Episode 82: Sizzling Summer Volume 1
1. Young Buffalo – “Bury Me”
2. AWOLNATION – “Sail”
3. White Denim – “Drug”
4. Civil Wars – “Barton Hollow”
5. Toro Y Moi – “New Beat”
6. Dom Kennedy – “Watermelon Sundae”
7. The Naked And Famous – “Young Blood”
Photos by Caleb Dickerson
Heat has a tendency to bring out the worst in humanity. With North Texas consistently trying to break a record temperature lately, everyone it seems is running low on patience. This was the climate surrounding the first ever Gorilla vs. Bear fest (gvbfest) at the Granada Theater. Leading up to the unique event, everyone could feel the pressure mounting: who would show up and attend, how would the bands and artists be received, and what would this experience mean for the scene?
As you may already know, Gorilla vs. Bear started a few years back by music enthusiast and blogger Chris Cantalini. While considered a novice compared to other websites that have been around longer, Chris had the swag they were missing and rapidly grabbed attention, driving traffic to the start up. Having learned the hard way about organizing and promoting shows from past SXSW showcases, Chris would use this as a springboard to the inaugural fest. Of course having the Dallas Observer award wining Granada Theater in your corner as a partner can’t hurt your chances.
First up to start off the night was local Denton act Dreamed. With only a Facebook and Soundcloud page to their credit, this was their very first performance. Jessica Minshew and Julie Emrick, who is from Portland, make self described bedroom pop. I was late and missed her debut, but was lucky enough to be given a copy of their CD at the merch booth. Reviews in town about the set were mixed, but I think everyone understood and were willing to cut them slack. I doubt this will be the last we hear from them. The next band up, the first of mostly Austin based artists of the night, was Sunset. They were the opening band for Yuck and Smith Westerns earlier this year. I was really bummed to miss their time slot as well, and blame it on the restaurant next door’s bad service.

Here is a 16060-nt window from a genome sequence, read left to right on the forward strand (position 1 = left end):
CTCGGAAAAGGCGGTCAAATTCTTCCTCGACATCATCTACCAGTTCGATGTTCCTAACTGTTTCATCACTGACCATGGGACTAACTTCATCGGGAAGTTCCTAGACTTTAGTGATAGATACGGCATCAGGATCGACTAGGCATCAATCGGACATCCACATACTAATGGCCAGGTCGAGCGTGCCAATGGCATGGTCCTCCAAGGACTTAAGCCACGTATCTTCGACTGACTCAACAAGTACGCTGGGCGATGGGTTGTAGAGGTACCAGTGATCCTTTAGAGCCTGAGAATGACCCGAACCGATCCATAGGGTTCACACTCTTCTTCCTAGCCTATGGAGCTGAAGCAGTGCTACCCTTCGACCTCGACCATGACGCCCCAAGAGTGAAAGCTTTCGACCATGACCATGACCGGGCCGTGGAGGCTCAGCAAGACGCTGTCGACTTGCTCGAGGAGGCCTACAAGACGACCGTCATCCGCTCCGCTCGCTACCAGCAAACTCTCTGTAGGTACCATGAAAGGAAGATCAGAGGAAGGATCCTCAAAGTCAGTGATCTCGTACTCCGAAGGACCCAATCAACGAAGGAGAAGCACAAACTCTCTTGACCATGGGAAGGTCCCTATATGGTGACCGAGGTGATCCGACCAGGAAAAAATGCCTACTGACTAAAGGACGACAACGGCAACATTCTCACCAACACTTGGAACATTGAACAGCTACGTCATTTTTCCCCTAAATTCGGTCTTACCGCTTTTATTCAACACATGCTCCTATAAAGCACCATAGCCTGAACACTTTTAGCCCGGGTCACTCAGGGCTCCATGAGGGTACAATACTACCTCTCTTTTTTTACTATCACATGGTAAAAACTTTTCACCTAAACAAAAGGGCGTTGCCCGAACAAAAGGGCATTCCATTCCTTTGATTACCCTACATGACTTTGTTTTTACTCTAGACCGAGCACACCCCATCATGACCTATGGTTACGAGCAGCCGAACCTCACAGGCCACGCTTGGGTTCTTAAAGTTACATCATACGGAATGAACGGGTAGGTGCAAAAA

We were finally able to make it into the venue and noticed the effect of the new air conditioning system immediately (thanks Granada!). The sights, sounds, and synths emanating from the front of the room grabbed our attention as Pure X grooved through their set. Another Austin act, their bare and intimate style were able to capture and for the most part keep the attention of the audience. Their relaxed presence was a great transition for Sleepover, a 4 piece whose sound was both psychedelic and dreamy. They had 2-3 snyth machines along with 2 females providing vocals. This Austin entourage improved the longer they played, and their last song was reminiscent of the all female band Warpaint.
The first artist not from Texas hails all the way from Montreal, Canada. Claire Boucher, known as Grimes, struggled at the start of her set, and then fought back to regain composure. There may have been some audio or technical difficulties that distracted her, nevertheless the show must go on and it did. Her music could be described as a cross between electronic and folk. A few times she looked like she was trying to cast spells over those who were gazing upon her, and it seemed to work to some extent. Overall, my hunch is that everyone was about evenly split down the middle regarding her artistic display.
One interesting surprise of the night was Julianna Barwick. The Brookyln musician is described on her Facebook profile as lacking definable lyrics, her songs feature hardly any discernible words and some sounds become as indecipherable as the human voice. This would have went over better if fans knew ahead of time. Instead, the majority politely tuned out and found ways to be distracted. Her time slot was one that probably sounded better in a brainstorming session than in actual execution. I think she deserves recognition for being unique and original, and so do those involved for attempting to create such a diverse lineup. As it were, this ended up just being an awkward hiccup to an otherwise great festival experience.